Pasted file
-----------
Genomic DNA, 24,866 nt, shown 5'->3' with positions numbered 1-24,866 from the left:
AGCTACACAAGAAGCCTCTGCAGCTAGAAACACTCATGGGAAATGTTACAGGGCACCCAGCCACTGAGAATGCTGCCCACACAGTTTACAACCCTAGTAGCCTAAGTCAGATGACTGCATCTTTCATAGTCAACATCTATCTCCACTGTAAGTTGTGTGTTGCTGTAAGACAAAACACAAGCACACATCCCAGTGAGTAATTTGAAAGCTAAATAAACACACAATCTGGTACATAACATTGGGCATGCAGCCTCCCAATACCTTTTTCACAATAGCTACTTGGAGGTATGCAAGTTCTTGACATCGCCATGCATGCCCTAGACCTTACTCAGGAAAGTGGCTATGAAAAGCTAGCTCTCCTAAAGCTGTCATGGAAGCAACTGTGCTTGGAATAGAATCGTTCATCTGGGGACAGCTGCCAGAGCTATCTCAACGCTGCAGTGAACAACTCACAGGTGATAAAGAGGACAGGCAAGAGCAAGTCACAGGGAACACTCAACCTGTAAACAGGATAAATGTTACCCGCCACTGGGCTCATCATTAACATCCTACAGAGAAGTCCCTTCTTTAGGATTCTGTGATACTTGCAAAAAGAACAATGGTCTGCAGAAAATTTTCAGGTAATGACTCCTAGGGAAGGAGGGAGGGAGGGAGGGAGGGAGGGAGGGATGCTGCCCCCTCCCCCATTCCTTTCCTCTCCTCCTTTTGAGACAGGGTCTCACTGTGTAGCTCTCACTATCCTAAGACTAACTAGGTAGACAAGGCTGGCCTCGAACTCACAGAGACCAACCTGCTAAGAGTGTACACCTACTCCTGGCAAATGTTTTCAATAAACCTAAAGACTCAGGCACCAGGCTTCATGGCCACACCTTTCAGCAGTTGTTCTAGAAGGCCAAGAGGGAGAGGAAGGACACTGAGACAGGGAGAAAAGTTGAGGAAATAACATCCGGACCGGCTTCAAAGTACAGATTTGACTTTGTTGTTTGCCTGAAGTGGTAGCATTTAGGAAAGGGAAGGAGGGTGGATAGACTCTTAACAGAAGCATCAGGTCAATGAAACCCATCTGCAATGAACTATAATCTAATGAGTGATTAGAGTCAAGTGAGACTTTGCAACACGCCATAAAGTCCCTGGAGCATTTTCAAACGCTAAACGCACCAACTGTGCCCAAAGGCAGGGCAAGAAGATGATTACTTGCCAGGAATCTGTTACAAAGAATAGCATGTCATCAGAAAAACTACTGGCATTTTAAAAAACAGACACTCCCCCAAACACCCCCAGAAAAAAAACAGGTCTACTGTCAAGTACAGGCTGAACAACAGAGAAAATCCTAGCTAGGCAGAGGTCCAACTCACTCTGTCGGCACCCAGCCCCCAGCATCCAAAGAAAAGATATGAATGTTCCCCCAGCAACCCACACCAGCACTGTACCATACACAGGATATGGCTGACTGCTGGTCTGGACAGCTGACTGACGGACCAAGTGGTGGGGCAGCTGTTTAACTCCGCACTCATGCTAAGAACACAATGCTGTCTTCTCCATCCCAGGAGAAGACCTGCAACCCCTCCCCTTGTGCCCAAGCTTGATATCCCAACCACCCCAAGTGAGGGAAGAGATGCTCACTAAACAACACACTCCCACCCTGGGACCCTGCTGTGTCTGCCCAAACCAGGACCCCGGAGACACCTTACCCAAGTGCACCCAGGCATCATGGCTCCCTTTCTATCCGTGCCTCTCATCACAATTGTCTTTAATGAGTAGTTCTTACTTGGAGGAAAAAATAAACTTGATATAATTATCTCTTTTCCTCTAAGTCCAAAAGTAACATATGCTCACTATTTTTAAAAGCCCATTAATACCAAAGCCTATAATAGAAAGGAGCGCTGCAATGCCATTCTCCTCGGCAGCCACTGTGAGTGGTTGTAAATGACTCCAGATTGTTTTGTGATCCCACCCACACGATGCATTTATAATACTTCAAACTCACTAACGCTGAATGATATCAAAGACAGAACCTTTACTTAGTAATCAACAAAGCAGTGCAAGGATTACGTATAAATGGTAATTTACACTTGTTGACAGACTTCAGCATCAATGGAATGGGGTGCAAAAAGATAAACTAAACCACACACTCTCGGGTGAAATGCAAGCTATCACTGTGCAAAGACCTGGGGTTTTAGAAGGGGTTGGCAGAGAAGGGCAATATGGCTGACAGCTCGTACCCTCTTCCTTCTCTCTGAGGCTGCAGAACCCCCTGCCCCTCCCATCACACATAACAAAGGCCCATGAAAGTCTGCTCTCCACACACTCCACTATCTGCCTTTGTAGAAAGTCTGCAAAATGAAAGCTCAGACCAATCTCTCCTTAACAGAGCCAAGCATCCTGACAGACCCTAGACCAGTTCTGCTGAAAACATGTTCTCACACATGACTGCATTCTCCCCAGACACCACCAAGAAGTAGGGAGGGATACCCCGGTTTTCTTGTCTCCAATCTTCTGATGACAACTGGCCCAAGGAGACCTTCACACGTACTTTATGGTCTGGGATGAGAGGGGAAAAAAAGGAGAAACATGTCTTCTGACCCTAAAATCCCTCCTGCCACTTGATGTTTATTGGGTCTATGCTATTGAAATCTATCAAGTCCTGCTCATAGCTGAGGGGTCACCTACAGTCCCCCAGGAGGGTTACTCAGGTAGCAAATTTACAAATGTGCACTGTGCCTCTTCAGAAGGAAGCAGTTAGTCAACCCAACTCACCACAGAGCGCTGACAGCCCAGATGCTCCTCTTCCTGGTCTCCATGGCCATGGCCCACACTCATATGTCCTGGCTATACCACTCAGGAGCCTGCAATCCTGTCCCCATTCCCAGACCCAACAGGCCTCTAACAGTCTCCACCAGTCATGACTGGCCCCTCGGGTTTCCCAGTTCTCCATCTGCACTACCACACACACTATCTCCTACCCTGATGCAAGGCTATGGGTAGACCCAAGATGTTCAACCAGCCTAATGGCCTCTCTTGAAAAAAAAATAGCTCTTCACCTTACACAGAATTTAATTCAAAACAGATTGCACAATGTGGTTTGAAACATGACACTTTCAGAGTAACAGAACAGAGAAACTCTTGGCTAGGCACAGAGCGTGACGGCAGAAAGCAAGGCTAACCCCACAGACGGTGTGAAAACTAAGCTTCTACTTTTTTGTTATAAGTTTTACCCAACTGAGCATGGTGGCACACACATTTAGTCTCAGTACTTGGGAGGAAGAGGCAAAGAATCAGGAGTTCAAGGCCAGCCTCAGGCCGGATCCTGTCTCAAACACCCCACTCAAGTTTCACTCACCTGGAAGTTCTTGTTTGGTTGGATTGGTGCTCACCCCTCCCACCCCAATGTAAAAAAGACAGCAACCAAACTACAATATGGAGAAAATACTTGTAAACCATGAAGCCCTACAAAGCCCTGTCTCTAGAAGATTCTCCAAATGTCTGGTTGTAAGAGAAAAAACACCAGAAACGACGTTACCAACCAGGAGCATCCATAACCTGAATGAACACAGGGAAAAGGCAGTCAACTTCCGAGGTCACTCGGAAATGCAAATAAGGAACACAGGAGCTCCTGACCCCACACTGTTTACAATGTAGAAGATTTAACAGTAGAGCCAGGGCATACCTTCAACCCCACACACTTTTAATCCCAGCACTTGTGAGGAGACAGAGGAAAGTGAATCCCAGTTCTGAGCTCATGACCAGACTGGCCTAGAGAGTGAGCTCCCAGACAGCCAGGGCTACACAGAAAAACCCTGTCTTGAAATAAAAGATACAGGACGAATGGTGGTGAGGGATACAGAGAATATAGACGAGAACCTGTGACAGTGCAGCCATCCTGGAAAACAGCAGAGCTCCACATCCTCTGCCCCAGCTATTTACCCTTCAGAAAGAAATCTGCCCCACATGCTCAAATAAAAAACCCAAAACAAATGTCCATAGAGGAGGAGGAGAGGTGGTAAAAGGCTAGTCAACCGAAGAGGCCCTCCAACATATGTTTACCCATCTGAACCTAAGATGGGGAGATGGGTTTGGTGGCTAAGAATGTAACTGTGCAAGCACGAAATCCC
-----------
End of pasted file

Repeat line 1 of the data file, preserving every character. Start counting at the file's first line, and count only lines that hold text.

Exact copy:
Genomic DNA, 24,866 nt, shown 5'->3' with positions numbered 1-24,866 from the left: